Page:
Those connected to the event and other incidents of gun violence spoke to dozens of students.
"We wanted to really focus of people who have been affected and really give people time to mourn and come together," says Carrie Mannino an organizer for the event.
The night wasn't only about grieving.
Organizers say the vigil is the beginning of a potential grassroots movement aimed at changing the status quo. They plan on tackling issues such as police brutality to demanding action action on a concealed carry reciprocity bill that is currently awaiting a U.S. Senate vote.
"Some sort of organizing," exclaims Ananya Kumar-Banerjee, a freshman who is looking to get her fellow students energized. "Some way to get in direct contact with our representatives and say this is an issue that matters to us. This is an issue we care about and it's not something we're going to let go."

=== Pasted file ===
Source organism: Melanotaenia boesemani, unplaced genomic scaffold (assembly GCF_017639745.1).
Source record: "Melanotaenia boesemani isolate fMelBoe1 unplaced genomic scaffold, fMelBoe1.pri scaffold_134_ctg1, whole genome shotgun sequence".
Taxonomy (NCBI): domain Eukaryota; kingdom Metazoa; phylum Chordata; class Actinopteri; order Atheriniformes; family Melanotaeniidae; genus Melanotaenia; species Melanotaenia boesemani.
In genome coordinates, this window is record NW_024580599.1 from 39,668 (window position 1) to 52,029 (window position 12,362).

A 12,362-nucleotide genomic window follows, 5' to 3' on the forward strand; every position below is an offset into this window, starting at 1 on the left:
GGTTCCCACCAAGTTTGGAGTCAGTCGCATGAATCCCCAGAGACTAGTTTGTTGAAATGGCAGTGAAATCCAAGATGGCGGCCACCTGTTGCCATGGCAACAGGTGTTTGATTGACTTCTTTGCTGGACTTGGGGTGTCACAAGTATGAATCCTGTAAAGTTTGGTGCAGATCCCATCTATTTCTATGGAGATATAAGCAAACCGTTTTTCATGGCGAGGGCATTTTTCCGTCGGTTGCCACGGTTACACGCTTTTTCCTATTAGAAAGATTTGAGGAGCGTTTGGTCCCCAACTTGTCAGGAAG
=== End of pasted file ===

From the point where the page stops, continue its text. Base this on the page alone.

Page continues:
Kumar-Banerjee says the group plans on phone banking, conducting walk-outs and participating in marches in the upcoming weeks.